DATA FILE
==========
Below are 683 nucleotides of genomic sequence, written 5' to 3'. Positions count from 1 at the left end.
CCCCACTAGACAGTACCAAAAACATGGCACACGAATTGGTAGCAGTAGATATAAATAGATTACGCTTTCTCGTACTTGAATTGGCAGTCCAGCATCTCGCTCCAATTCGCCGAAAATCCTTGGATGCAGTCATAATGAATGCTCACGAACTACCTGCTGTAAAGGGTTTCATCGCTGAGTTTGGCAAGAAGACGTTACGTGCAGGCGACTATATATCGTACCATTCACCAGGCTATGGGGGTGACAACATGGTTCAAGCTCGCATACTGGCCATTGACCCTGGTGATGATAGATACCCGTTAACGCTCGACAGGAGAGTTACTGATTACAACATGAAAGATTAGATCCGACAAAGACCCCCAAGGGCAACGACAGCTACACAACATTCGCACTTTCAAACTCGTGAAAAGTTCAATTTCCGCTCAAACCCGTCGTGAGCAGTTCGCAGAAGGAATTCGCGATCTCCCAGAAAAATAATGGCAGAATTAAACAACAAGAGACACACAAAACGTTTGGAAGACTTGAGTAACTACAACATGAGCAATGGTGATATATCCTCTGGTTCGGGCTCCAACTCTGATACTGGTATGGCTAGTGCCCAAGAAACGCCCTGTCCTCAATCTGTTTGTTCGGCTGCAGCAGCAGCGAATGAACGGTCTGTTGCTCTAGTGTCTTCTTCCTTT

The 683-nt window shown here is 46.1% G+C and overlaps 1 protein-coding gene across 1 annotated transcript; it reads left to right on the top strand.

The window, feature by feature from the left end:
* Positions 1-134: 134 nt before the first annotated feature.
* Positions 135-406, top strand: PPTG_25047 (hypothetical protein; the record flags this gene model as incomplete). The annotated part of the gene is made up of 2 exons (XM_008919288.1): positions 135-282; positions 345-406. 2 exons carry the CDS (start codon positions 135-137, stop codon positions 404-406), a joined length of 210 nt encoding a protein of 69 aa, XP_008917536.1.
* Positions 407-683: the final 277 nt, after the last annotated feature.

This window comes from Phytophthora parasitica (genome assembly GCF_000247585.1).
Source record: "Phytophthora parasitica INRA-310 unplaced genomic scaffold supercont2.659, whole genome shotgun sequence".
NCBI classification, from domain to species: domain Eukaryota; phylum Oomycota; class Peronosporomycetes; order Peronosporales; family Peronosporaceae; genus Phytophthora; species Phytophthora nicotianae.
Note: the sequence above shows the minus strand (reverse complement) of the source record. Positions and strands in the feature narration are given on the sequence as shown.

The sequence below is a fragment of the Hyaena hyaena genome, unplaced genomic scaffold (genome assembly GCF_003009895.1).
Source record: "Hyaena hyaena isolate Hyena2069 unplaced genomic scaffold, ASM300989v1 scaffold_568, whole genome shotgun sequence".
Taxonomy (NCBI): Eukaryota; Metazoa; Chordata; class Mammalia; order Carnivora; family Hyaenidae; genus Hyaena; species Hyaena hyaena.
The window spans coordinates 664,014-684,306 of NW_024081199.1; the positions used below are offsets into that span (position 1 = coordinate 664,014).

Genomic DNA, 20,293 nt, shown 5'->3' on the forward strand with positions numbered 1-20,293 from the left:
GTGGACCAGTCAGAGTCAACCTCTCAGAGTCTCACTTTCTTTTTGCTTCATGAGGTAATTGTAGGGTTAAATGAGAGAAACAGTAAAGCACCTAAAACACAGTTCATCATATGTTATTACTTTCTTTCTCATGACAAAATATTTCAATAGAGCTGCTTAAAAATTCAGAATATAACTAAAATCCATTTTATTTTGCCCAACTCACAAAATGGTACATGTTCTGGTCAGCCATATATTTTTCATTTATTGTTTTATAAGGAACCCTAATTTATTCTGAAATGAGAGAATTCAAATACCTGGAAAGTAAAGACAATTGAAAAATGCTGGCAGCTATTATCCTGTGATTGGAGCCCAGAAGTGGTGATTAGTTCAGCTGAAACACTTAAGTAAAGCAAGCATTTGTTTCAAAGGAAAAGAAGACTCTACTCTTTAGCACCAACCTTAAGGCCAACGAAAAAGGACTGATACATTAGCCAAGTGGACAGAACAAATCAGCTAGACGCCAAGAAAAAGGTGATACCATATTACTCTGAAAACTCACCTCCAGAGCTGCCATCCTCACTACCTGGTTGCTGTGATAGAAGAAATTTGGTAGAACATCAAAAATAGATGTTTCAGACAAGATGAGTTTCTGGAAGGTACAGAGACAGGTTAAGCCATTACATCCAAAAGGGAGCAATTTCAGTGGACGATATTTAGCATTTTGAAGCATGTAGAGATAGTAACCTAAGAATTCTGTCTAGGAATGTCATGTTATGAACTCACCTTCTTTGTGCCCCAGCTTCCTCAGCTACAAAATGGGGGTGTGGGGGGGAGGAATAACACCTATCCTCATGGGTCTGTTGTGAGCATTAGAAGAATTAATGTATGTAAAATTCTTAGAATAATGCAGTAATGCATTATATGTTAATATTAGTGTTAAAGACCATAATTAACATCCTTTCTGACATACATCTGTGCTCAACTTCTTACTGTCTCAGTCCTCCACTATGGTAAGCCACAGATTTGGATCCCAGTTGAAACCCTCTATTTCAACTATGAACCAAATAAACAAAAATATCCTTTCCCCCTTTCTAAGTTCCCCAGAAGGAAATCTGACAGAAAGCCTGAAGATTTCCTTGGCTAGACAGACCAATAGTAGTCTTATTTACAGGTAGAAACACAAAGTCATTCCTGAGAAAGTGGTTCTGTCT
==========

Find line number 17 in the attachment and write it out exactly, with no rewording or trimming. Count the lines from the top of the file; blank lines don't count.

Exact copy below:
GTGGACCAGTCAGAGTCAACCTCTCAGAGTCTCACTTTCTTTTTGCTTCATGAGGTAATTGTAGGGTTAAATGAGAGAAACAGTAAAGCACCTAAAACACAGTTCATCATATGTTATTACTTTCTTTCTCATGACAAAATATTTCAATAGAGCTGCTTAAAAATTCAGAATATAACTAAAATCCATTTTATTTTGCCCAACTCACAAAATGGTACATGTTCTGGTCAGCCATATATTTTTCATTTATTGTTTTATAAGGAACCCTAATTTATTCTGAAATGAGAGAATTCAAATACCTGGAAAGTAAAGACAATTGAAAAATGCTGGCAGCTATTATCCTGTGATTGGAGCCCAGAAGTGGTGATTAGTTCAGCTGAAACACTTAAGTAAAGCAAGCATTTGTTTCAAAGGAAAAGAAGACTCTACTCTTTAGCACCAACCTTAAGGCCAACGAAAAAGGACTGATACATTAGCCAAGTGGACAGAACAAATCAGCTAGACGCCAAGAAAAAGGTGATACCATATTACTCTGAAAACTCACCTCCAGAGCTGCCATCCTCACTACCTGGTTGCTGTGATAGAAGAAATTTGGTAGAACATCAAAAATAGATGTTTCAGACAAGATGAGTTTCTGGAAGGTACAGAGACAGGTTAAGCCATTACATCCAAAAGGGAGCAATTTCAGTGGACGATATTTAGCATTTTGAAGCATGTAGAGATAGTAACCTAAGAATTCTGTCTAGGAATGTCATGTTATGAACTCACCTTCTTTGTGCCCCAGCTTCCTCAGCTACAAAATGGGGGTGTGGGGGGGAGGAATAACACCTATCCTCATGGGTCTGTTGTGAGCATTAGAAGAATTAATGTATGTAAAATTCTTAGAATAATGCAGTAATGCATTATATGTTAATATTAGTGTTAAAGACCATAATTAACATCCTTTCTGACATACATCTGTGCTCAACTTCTTACTGTCTCAGTCCTCCACTATGGTAAGCCACAGATTTGGATCCCAGTTGAAACCCTCTATTTCAACTATGAACCAAATAAACAAAAATATCCTTTCCCCCTTTCTAAGTTCCCCAGAAGGAAATCTGACAGAAAGCCTGAAGATTTCCTTGGCTAGACAGACCAATAGTAGTCTTATTTACAGGTAGAAACACAAAGTCATTCCTGAGAAAGTGGTTCTGTCT